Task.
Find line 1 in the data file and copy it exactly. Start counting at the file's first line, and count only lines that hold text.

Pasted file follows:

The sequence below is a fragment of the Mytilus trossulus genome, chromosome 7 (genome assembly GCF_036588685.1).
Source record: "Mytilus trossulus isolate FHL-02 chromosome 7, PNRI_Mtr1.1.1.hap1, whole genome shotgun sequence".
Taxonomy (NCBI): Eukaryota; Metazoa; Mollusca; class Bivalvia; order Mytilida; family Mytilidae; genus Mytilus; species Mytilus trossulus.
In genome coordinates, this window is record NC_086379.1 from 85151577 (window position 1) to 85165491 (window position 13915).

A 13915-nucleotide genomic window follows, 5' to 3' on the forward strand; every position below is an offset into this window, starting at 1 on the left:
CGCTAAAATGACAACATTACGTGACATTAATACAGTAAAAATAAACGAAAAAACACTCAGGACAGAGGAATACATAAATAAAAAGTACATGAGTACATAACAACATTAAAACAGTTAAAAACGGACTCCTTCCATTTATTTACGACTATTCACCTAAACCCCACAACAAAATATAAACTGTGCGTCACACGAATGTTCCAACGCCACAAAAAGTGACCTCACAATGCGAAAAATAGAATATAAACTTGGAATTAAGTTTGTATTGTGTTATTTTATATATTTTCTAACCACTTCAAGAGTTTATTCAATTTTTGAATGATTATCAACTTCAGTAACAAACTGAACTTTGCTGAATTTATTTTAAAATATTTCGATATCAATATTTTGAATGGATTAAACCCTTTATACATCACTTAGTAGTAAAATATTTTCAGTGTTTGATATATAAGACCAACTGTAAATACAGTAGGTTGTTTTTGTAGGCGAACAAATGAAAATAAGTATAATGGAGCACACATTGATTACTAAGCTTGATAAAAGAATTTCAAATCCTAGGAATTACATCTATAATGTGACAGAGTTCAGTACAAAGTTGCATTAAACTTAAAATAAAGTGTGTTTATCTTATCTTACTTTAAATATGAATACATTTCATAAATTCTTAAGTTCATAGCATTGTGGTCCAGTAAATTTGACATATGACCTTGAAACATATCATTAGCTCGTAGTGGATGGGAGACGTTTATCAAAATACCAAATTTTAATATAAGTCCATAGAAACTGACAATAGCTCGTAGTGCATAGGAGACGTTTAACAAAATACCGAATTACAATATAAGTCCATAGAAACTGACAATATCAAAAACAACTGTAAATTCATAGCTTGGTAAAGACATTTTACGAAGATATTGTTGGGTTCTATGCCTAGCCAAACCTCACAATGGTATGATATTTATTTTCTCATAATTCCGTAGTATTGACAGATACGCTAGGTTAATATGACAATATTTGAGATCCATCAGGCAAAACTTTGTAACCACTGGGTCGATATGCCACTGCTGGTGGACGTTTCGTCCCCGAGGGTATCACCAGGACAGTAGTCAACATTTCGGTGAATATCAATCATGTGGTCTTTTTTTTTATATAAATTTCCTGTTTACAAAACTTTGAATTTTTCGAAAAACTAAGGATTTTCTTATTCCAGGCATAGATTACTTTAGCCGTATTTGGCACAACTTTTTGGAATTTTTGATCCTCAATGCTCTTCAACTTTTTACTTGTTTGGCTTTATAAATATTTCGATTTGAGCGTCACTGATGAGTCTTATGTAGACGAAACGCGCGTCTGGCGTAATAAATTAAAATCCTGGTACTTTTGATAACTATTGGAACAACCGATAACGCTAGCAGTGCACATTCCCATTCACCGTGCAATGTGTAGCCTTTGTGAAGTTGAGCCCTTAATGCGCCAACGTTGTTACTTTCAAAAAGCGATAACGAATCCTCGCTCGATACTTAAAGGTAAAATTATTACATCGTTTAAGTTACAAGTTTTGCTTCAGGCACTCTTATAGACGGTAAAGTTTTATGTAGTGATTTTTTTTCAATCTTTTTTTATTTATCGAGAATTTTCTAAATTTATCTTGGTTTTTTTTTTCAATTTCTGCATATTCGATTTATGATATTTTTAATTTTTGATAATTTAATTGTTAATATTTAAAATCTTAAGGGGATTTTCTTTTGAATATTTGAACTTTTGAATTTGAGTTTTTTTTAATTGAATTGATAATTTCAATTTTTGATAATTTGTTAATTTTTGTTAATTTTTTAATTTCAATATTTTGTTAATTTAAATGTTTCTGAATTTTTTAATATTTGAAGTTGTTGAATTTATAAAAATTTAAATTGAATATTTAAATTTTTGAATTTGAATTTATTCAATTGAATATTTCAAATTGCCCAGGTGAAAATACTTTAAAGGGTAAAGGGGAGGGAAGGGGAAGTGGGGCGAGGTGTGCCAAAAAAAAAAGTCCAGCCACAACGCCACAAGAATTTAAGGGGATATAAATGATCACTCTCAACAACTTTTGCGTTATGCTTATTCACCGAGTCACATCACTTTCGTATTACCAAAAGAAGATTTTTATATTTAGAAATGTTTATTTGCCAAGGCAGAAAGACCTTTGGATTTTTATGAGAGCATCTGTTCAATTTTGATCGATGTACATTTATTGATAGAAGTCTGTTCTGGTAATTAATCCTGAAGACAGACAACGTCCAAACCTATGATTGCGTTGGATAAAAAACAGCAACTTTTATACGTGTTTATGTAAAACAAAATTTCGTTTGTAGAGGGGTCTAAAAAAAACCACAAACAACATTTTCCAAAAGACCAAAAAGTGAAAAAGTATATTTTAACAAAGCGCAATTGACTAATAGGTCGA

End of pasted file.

The sequence below is a fragment of the Mytilus trossulus genome, chromosome 7 (genome assembly GCF_036588685.1).